-> library service." That there is such a thing as library service +
-> no one can doubt, and personally I do not doubt that it ought to +
-> be based on a library science, but I wish the scientific +
-> character of our professional activities and of our professional +
-> literature were more obvious" (pp. 5-6). +
- +
-**Note:** Williamson notes that to do library science depends on how +
-science is defined. First, he refers to Frederick Barry'+
-**Scientific Habit of Thought**. In essence, what is important is +
-a **scientific attitude** based on rational investigation. Second, +
-He refers to John Dewey and his work **The Sources of a Science of +
-Education**, which argues that science is about the methods +
-involved and not the subject matter. +
- +
-**Reflection:** Some of this discussion is based on the (now obsolete) +
-notion of William James' types of *men*: the tough-minded (the +
-scientific mind) and the tender-minded (the artistic mind). I'm +
-not disregarding Dewey's overall thoughts on scientific knowledge, +
-empirical knowledge, and so forth, just this classification as a +
-truthful psychological classification. Of course, although that +
-classification may be obsolete, it's relevant in the sense that +
-many may often still think of people that way, if only as an +
-unquestioned world-view used to judge and classify the various +
-roles that exist. While I am enjoying this article and think +
-there's a lot of good points here, Williamson adds that librarians +
-may be composed of people of the tender-minded sort. So his +
-acceptance of William James' classification is problematic. If we +
-reject that premise, but pursue the same end game (that of a +
-library science as a research science), then what new premise do +
-we accept? +
- +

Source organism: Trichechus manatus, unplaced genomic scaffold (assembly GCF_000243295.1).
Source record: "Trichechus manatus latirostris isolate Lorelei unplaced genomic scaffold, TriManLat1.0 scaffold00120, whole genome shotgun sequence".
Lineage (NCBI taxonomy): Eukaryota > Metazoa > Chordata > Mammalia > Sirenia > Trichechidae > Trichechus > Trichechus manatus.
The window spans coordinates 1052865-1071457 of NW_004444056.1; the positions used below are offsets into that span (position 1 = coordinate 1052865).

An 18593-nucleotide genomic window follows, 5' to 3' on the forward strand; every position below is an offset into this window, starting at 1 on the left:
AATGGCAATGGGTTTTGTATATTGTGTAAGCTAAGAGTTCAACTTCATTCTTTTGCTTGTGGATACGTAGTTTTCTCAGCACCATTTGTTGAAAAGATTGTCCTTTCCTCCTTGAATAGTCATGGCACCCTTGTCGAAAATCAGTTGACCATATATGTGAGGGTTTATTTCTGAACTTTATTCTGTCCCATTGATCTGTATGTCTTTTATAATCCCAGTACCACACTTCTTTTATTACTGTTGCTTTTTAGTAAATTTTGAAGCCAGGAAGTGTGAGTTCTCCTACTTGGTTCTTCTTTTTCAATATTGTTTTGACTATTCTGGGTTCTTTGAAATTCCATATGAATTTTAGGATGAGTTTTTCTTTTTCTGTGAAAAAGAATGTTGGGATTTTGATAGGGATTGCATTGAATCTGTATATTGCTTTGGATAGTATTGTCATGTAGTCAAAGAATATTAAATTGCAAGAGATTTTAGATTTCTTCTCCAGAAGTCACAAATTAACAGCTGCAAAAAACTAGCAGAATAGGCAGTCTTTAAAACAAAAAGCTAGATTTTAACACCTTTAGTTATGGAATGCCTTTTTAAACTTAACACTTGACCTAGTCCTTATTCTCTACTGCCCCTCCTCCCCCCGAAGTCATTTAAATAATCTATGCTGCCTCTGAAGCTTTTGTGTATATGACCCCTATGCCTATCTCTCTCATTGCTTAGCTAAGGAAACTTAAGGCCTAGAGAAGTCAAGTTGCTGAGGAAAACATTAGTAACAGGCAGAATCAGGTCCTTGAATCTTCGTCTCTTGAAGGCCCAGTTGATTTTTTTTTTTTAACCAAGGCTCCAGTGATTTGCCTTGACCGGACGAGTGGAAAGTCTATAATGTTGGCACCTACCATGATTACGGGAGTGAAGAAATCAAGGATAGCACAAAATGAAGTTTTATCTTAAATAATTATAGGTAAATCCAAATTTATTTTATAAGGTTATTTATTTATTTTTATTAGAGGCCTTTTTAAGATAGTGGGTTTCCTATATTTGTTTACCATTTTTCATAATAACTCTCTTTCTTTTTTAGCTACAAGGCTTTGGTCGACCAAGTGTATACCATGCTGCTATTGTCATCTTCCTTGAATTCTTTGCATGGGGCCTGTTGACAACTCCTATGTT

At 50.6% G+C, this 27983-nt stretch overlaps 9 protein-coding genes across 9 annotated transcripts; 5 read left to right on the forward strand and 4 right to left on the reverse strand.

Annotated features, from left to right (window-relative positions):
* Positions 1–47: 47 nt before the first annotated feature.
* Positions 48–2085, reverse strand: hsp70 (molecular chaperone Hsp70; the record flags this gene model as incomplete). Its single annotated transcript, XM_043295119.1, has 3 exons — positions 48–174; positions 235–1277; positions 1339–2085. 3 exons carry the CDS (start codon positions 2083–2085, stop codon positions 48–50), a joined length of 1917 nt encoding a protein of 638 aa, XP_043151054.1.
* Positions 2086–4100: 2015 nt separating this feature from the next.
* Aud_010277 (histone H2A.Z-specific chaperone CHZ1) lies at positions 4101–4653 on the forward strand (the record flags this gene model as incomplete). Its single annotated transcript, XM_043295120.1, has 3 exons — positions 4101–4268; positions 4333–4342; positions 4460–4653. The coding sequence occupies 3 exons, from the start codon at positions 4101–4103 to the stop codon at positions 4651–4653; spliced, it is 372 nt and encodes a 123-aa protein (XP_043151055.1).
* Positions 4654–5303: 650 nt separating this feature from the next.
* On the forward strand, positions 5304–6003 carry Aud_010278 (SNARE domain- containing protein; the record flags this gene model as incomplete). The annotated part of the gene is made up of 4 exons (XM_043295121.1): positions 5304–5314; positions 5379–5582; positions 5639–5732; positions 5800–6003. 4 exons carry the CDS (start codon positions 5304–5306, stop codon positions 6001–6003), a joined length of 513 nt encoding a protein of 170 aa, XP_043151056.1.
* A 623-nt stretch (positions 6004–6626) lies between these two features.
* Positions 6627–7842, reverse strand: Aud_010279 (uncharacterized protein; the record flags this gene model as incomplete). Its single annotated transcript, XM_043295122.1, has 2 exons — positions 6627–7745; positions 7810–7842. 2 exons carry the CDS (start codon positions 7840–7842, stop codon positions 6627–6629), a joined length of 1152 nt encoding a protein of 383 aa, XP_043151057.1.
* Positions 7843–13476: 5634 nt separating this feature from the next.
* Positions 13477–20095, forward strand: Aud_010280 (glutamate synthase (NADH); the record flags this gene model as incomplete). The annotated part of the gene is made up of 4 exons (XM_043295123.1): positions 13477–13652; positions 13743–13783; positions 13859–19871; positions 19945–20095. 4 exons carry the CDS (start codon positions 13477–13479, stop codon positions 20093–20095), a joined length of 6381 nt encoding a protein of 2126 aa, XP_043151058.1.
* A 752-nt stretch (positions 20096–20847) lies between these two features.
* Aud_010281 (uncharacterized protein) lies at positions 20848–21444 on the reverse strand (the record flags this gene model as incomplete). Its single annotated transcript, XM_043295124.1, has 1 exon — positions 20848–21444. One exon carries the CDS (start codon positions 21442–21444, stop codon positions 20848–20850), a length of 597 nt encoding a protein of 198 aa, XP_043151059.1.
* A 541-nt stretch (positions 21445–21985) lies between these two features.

-**Note:** Interesting discussion of empirical versus scientific on +
-pages 7 and 8.  +
- +
-> library science is purely empirical. The average librarians is +
-> an empiricist, not a scientist. Most administrative practices +
-> and technical procedures are followed because they have been +
-> tried somewhere and have been found to work. What psychological +
-> or other principles are involved is unknown (p. 8). +
- +
-How has library science (or library and information science) +
-schools changed this? This has been examined. See, for example: +
- +
-VanScoy, A. (2010). Reference librarians' personal theories of +
-practice: A new approach to studying reference service. In M.L. +
-Radford, & R.D. Lankes (Eds.), *Creating the Reference +
-Renaissance: Current & Future Trends* (pp. 115-128). New York: +
-Neal-Schuman. url: +
-http://www.amyvanscoy.net/uploads/5/7/7/9/5779319/vanscoy_refren_chapter_6.pdf +
- +
-**Note:** here Williamson quotes John Dewey in //How We Think//: +
- +
-> Empirical inference follows the grooves and ruts that custom +
-> wears, and has no track to follow when the groove +
-> disappears....."Skill enables a man to deal with the same +
-> circumstances that he has met before, scientific thought enables +
-> him to deal with different circumstances that he has never met +
-> before.".... (pp. 8 - 9). +
- +
-**Note:** Williamson makes an interesting turn on page 9. Let me quote +
-a series of statements: +
- +
-> You may infer from what I have just been saying that librarians +
-> lack the scientific attitude, are tender-minded rather than +
-> tough-minded, think empirically rather than scientifically. No, +
-> that is not my conclusion (p. 9). +
- +
-Then: +
- +